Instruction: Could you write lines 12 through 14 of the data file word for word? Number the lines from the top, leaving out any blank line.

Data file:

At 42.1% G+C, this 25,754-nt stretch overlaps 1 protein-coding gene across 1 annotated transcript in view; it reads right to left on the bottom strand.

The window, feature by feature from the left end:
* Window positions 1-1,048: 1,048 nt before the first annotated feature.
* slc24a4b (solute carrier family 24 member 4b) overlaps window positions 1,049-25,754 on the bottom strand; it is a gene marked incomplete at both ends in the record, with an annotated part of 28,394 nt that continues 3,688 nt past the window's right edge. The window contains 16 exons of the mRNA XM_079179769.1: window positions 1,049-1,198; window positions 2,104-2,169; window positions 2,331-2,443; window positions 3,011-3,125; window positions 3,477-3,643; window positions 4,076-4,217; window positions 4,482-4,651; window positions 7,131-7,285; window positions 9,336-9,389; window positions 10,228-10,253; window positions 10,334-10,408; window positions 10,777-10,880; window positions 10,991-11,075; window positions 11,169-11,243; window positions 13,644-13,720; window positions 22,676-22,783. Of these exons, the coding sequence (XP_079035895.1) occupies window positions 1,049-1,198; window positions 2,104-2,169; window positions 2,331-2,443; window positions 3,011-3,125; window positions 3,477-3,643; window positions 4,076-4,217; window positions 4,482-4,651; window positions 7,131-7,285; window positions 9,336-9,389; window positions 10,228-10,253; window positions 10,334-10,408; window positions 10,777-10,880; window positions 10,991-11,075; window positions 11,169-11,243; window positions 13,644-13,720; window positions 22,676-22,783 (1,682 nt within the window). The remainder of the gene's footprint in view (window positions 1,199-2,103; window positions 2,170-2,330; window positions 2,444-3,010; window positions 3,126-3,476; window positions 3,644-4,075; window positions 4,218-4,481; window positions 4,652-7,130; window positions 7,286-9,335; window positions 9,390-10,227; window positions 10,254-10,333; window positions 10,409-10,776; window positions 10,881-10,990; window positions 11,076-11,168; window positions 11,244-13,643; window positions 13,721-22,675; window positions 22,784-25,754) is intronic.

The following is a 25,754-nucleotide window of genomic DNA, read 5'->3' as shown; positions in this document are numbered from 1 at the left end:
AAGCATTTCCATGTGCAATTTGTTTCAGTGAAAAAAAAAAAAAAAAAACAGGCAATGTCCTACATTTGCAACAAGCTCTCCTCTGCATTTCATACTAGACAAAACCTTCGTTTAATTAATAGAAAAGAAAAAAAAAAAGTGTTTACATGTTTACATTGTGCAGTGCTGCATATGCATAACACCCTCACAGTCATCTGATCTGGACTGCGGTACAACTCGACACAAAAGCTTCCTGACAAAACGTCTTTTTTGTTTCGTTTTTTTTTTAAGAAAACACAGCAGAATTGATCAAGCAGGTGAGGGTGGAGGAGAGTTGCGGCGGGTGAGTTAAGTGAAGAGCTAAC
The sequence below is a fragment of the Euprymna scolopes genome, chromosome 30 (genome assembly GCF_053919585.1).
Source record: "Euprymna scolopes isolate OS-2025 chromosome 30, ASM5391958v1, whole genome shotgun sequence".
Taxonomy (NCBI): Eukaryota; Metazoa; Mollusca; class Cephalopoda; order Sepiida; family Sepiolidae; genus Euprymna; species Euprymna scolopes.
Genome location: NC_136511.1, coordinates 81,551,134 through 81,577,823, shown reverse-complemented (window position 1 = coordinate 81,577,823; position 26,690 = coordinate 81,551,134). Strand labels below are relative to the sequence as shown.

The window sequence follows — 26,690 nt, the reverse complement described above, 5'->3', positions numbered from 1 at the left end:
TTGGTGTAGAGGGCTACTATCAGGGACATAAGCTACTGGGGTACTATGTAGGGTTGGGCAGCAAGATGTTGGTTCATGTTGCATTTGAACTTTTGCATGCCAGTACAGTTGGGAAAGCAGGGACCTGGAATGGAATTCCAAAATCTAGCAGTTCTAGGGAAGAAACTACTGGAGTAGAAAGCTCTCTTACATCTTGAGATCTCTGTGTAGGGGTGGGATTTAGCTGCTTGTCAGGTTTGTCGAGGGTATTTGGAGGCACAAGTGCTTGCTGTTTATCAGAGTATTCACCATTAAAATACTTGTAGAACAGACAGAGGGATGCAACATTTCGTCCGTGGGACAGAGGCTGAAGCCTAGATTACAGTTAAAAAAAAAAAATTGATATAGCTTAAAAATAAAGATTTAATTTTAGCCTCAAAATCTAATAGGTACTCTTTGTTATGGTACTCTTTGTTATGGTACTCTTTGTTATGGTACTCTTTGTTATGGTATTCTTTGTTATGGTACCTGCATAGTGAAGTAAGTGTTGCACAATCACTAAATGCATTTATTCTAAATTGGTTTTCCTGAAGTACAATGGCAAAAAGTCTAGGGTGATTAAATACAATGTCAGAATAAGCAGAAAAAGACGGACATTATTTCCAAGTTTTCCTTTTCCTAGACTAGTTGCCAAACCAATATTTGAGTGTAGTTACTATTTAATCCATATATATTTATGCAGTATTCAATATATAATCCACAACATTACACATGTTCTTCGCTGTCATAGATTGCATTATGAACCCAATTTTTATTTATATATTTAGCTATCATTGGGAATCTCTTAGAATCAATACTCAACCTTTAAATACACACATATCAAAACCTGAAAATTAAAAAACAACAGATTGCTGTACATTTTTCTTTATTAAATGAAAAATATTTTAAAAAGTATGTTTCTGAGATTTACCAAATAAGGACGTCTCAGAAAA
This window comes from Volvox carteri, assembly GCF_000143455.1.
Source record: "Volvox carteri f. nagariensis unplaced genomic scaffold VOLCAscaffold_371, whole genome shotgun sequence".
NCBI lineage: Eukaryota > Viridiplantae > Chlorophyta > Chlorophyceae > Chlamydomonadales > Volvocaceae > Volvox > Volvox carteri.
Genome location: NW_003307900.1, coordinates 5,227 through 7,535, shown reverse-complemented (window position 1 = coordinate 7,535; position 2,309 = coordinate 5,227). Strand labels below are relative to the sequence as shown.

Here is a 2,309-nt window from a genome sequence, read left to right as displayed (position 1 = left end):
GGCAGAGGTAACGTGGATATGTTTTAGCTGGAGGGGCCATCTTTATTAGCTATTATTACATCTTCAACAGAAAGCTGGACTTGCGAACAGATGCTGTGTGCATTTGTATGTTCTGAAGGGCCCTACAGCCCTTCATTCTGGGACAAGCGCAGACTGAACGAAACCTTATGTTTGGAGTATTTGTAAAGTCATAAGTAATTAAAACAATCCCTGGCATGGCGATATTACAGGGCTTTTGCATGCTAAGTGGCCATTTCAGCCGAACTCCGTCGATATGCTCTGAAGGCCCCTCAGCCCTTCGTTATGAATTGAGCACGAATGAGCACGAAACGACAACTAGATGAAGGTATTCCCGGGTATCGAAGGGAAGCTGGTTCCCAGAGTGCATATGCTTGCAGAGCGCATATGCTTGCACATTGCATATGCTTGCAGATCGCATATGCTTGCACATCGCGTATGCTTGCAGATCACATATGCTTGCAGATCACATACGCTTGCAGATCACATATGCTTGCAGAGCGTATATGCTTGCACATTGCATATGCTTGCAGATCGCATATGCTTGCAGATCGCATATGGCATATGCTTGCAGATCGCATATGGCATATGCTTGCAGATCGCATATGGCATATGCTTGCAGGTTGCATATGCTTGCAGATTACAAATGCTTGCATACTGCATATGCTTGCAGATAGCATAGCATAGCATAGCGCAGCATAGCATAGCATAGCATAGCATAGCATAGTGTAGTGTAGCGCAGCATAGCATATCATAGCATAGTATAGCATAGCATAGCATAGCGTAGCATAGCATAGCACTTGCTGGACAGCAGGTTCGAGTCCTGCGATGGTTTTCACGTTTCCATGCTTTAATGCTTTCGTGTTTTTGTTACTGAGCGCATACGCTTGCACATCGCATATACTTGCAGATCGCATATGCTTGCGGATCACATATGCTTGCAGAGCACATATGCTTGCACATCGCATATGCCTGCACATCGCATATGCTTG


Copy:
TTGGTGTAGAGGGCTACTATCAGGGACATAAGCTACTGGGGTACTATGTAGGGTTGGGCAGCAAGATGTTGGTTCATGTTGCATTTGAACTTTTGCATGCCAGTACAGTTGGGAAAGCAGGGACCTGGAATGGAATTCCAAAATCTAGCAGTTCTAGGGAAGAAACTACTGGAGTAGAAAGCTCTCTTACATCTTGAGATCTCTGTGTAGGGGTGGGATTTAGCTGCTTGTCAGGTTTGTCGAGGGTATTTGGAGGCACAAGTGCTTGCTGTTTATCAGAGTATTCACCATTAAAATACTTGTAGAACAGACAGAGGGATGCAACATTTCGTCCGTGGGACAGAGGCTGAAGCCTAGATTACAGTTAAAAAAAAAAAATTGATATAGCTTAAAAATAAAGATTTAATTTTAGCCTCAAAATCTAATAGGTACTCTTTGTTATGGTACTCTTTGTTATGGTACTCTTTGTTATGGTACTCTTTGTTATGGTATTCTTTGTTATGGTACCTGCATAGTGAAGTAAGTGTTGCACAATCACTAAATGCATTTATTCTAAATTGGTTTTCCTGAAGTACAATGGCAAAAAGTCTAGGGTGATTAAATACAATGTCAGAATAAGCAGAAAAAGACGGACATTATTTCCAAGTTTTCCTTTTCCTAGACTAGTTGCCAAACCAATATTTGAGTGTAGTTACTATTTAATCCATATATATTTATGCAGTATTCAATATATAATCCACAACATTACACATGTTCTTCGCTGTCATAGATTGCATTATGAACCCAATTTTTATTTATATATTTAGCTATCATTGGGAATCTCTTAGAATCAATACTCAACCTTTAAATACACACATATCAAAACCTGAAAATTAAAAAACAACAGATTGCTGTACATTTTTCTTTATTAAATGAAAAATATTTTAAAAAGTATGTTTCTGAGATTTACCAAATAAGGACGTCTCAGAAAA
This window comes from Volvox carteri, assembly GCF_000143455.1.
Source record: "Volvox carteri f. nagariensis unplaced genomic scaffold VOLCAscaffold_371, whole genome shotgun sequence".